First the yarn is tied in bundles. Yarn could be silk, cotton, jute or any other fibre chosen as base material. The resist bindings in the form of wax or any other dye resistant material, is then applied over the yarn. The dye is applied carefully and systematically and according to the desired shade.
The procedure of application of resist bindings afresh for different colours is repeated till the dyeing process of all colours used is complete.
Washed and dried in shade, the coloured threads are laid out on the loom and the weft on small spindles is used to interweave across the warp threads to create the fabric. Important is the pattern that has to surface accurately on the warp for which the alignment of the warp threads is a pre-requisite. If the alignment is precise, the resulting motif comes out as a fine print rather than as a weave.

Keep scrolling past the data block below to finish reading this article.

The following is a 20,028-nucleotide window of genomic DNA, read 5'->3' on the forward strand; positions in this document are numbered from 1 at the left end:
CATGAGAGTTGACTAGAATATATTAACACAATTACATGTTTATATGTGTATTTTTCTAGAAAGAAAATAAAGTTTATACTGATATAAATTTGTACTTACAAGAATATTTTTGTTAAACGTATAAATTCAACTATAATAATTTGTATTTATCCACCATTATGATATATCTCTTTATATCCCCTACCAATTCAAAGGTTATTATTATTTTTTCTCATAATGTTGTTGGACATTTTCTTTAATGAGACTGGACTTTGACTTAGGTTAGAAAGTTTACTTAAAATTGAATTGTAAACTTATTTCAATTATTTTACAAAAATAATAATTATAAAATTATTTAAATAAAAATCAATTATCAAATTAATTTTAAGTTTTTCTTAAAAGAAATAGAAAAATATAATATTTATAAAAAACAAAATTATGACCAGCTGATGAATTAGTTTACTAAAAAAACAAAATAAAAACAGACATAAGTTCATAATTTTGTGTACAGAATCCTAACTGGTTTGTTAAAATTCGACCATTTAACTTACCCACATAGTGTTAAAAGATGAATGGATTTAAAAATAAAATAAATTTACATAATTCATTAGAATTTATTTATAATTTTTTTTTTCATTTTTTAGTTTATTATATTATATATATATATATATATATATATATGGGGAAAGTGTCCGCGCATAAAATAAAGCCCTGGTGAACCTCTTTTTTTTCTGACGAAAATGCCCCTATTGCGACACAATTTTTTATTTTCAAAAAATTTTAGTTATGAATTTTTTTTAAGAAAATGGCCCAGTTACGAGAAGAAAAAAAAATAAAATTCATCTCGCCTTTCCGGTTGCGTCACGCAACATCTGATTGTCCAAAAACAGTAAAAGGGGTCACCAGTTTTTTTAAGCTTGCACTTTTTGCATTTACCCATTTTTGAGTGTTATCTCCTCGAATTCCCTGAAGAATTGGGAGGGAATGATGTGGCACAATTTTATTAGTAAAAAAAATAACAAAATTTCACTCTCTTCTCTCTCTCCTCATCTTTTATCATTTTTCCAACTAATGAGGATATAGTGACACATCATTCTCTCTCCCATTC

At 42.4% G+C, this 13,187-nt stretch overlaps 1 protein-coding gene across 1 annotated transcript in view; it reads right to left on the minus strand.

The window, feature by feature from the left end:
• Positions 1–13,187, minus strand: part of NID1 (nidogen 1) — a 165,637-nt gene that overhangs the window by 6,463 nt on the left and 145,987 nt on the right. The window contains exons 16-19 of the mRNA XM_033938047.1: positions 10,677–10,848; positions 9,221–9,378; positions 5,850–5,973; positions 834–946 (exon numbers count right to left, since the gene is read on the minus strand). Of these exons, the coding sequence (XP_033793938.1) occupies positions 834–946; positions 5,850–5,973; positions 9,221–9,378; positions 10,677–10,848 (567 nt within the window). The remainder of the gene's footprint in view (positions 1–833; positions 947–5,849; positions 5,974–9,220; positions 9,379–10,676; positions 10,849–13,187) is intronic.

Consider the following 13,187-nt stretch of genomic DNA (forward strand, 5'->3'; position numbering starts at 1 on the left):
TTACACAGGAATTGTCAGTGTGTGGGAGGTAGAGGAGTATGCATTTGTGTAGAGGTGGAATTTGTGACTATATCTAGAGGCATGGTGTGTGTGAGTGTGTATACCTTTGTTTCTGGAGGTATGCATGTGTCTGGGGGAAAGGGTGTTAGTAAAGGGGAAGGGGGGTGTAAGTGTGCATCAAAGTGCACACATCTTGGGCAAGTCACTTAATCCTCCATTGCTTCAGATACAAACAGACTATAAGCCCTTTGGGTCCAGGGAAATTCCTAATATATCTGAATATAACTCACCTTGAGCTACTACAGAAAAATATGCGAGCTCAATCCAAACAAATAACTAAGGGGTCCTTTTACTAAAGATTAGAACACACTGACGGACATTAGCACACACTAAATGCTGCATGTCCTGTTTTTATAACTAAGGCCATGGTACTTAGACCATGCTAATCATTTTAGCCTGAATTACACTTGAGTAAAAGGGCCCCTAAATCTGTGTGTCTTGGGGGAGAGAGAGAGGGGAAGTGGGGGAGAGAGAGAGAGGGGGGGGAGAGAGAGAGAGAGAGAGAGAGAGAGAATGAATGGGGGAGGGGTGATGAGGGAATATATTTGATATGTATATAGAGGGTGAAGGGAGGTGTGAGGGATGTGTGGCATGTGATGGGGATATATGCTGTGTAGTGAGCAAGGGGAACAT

Here the skill of the weaver comes into play. The warp threads are manually raised selectively to allow the weft thread to pass through and how keenly this follows the intended design determines the fineness of the resulting pattern on the fabric.
Patterns can be formed vertically, horizontally or diagonally.
Weft ikat is preferred when it is the overall picture that is important and not the precision of the patterns. Double ikkat is even rarer and an example is the Patan Patola of Gujarat. Lesser accurate or poor imitation double ikkat versions are available in the market.
The artistic excellence of ikat prints can be gauged from its traditional motifs of flowers, dancing girl, creepers, leafs, parrot, animals, birds, mythological characters and geometrical patterns. Most of the ikkat printed sarees have repeated geometrical patterns of diamonds (rattan chowk), circles, squares, lines etc.